Source: http://www.usitc.gov


The United States is the worlds largest importer of textiles and apparel, accounting for an estimated 26 percent of world imports by value in 2005.1 U.S. textile and apparel imports were subject to tariff rates that were among the highest of any product sector. The average tariffs based on 2005 dutiable imports were 4.4 percent for textile mill articles, 6.4 percent for textile products, and 10.6 percent ad valorem for apparel.2 Imports of textiles and apparel from some countries were also subject to quotas in 2005. Although imports from WTO member countries entered mostly quota-free after January 1, 2005, imports of certain textile and apparel articles from China were subject to safeguard measures under the textile safeguard provision in Chinas WTO Accession Agreement. Additionally, some textile and apparel imports from three non-WTO member countries (Belarus, Ukraine, and Vietnam) were subject to quotas.3 The Commission estimates the restrictiveness of the quotas in terms of their ETEs.4 In 2005, ETEs on apparel goods represented 2.6 percent of the total value of U.S. imports of apparel, but ETEs for textile mill articles and textile products were approximately zero percent.



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Originally published at http://www.usitc.gov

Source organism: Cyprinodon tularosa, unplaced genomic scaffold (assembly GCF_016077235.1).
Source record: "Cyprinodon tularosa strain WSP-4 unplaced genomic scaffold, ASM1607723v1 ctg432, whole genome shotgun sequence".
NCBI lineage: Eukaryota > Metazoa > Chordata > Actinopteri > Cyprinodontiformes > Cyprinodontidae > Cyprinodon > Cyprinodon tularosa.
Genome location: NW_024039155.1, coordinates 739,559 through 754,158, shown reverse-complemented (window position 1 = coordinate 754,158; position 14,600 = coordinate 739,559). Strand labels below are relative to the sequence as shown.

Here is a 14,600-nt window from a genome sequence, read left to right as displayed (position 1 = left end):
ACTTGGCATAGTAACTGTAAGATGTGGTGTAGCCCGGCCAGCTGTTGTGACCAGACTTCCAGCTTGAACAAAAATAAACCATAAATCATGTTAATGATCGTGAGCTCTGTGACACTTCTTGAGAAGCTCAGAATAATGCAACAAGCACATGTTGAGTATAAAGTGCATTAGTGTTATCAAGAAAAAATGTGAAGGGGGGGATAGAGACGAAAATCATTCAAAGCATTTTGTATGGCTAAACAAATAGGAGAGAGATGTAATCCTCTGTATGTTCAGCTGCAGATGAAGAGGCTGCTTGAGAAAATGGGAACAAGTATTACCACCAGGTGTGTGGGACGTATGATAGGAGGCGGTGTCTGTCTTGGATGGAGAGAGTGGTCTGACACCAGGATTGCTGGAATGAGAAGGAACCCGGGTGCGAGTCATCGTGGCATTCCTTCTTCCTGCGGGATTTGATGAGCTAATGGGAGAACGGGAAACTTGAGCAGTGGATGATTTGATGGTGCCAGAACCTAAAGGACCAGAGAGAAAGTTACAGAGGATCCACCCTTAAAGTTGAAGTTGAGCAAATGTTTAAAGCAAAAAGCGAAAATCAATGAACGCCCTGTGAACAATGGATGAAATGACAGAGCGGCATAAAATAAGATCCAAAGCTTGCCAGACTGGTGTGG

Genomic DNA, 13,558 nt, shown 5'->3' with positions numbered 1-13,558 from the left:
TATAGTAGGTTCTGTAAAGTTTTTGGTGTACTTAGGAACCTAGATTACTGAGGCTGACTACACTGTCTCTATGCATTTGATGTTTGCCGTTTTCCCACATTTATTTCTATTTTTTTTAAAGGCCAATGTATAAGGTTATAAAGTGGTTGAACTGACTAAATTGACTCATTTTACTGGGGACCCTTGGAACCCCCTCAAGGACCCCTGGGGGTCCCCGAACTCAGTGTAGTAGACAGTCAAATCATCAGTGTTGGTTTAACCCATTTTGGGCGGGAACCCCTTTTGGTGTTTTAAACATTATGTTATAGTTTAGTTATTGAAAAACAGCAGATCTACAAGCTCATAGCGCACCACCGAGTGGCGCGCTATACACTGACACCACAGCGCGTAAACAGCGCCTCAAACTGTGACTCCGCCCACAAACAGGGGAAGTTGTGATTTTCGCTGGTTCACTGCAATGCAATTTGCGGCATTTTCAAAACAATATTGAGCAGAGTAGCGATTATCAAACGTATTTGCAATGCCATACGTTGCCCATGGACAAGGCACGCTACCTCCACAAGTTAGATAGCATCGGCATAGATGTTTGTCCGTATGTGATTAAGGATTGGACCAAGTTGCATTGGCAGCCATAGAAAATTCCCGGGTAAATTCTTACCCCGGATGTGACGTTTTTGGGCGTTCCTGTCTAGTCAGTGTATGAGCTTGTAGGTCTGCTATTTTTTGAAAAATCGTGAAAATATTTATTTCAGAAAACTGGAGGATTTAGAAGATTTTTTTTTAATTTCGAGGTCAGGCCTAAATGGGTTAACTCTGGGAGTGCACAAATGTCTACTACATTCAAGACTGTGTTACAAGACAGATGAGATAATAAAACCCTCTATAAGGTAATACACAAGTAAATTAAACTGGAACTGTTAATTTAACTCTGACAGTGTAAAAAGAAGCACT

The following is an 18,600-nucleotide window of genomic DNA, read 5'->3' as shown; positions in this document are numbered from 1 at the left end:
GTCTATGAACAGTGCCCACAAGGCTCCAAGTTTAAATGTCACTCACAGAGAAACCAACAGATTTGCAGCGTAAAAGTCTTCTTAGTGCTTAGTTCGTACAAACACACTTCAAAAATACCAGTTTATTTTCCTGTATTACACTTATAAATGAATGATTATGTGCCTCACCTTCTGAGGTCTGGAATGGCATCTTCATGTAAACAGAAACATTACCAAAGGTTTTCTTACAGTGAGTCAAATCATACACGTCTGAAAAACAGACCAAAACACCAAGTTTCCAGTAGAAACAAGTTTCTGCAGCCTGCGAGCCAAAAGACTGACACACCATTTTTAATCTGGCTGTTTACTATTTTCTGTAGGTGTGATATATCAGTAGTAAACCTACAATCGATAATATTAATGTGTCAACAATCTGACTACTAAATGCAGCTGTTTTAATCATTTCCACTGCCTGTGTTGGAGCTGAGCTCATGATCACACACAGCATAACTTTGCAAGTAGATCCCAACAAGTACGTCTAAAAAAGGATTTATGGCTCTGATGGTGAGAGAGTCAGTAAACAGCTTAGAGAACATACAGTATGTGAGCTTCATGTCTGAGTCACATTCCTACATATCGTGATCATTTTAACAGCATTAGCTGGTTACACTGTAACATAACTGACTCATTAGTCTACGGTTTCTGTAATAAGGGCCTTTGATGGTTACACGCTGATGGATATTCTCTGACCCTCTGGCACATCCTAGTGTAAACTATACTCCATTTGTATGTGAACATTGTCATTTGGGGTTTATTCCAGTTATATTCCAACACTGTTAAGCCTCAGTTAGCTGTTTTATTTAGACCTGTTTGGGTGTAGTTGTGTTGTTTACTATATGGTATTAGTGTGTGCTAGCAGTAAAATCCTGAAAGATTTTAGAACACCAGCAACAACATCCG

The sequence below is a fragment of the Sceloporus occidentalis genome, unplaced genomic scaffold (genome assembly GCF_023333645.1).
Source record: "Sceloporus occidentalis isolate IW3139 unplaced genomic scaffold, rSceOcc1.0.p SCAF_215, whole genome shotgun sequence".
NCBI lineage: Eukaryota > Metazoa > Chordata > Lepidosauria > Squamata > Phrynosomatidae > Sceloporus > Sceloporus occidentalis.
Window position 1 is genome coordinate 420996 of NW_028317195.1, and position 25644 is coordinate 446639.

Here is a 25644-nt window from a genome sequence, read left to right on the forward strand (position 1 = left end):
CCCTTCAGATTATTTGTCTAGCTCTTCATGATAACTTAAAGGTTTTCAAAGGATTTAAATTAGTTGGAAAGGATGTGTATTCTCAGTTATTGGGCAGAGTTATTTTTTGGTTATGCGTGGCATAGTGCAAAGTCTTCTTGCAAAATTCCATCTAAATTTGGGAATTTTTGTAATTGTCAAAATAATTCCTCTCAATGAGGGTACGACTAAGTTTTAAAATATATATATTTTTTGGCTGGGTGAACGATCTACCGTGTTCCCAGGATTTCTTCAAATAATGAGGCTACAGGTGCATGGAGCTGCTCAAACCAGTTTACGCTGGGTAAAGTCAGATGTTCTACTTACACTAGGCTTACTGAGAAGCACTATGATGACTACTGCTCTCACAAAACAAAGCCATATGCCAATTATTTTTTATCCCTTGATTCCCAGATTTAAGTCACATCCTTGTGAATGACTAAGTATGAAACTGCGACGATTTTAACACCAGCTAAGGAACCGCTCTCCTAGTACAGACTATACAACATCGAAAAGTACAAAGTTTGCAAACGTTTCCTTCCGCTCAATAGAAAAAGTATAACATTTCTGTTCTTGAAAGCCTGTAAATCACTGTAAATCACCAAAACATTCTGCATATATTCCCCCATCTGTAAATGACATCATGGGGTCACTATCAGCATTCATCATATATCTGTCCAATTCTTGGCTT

1 This figure has increased from 22 percent in 2004, but may overstate the U.S. share, as import values for 2005 are still unreported for many countries. Based on United Nations trade data, as reported by the World Integrated Trade Solution.


2 These tariff values are based on the NAICS nomenclature. Under NAICS, textile mill articles comprise intermediate inputs (e.g., yarn and fabric), and textile products consist mainly of made-up textile articles, including towels, bedding, and other house furnishings. See table 3-1 for additional information on the NAICS categories related to textiles and

apparel.


3 These non-WTO countries are subject to quotas imposed by the president under section 204 of the Agricultural Act of 1956 (7 U.S.C. 1854), which authorizes the president to enter into agreements with foreign governments to limit trade in textiles and apparel with the United States and to issue regulations to carry out such agreements. The Vietnamese quotas were eliminated upon its accession to the WTO on January 11, 2007.


4 The degree of restrictiveness is measured as an ETE because quota licenses impose costs that are similar to export taxes on exporters in foreign countries. Procedures used to derive these estimates are discussed later in this chapter.




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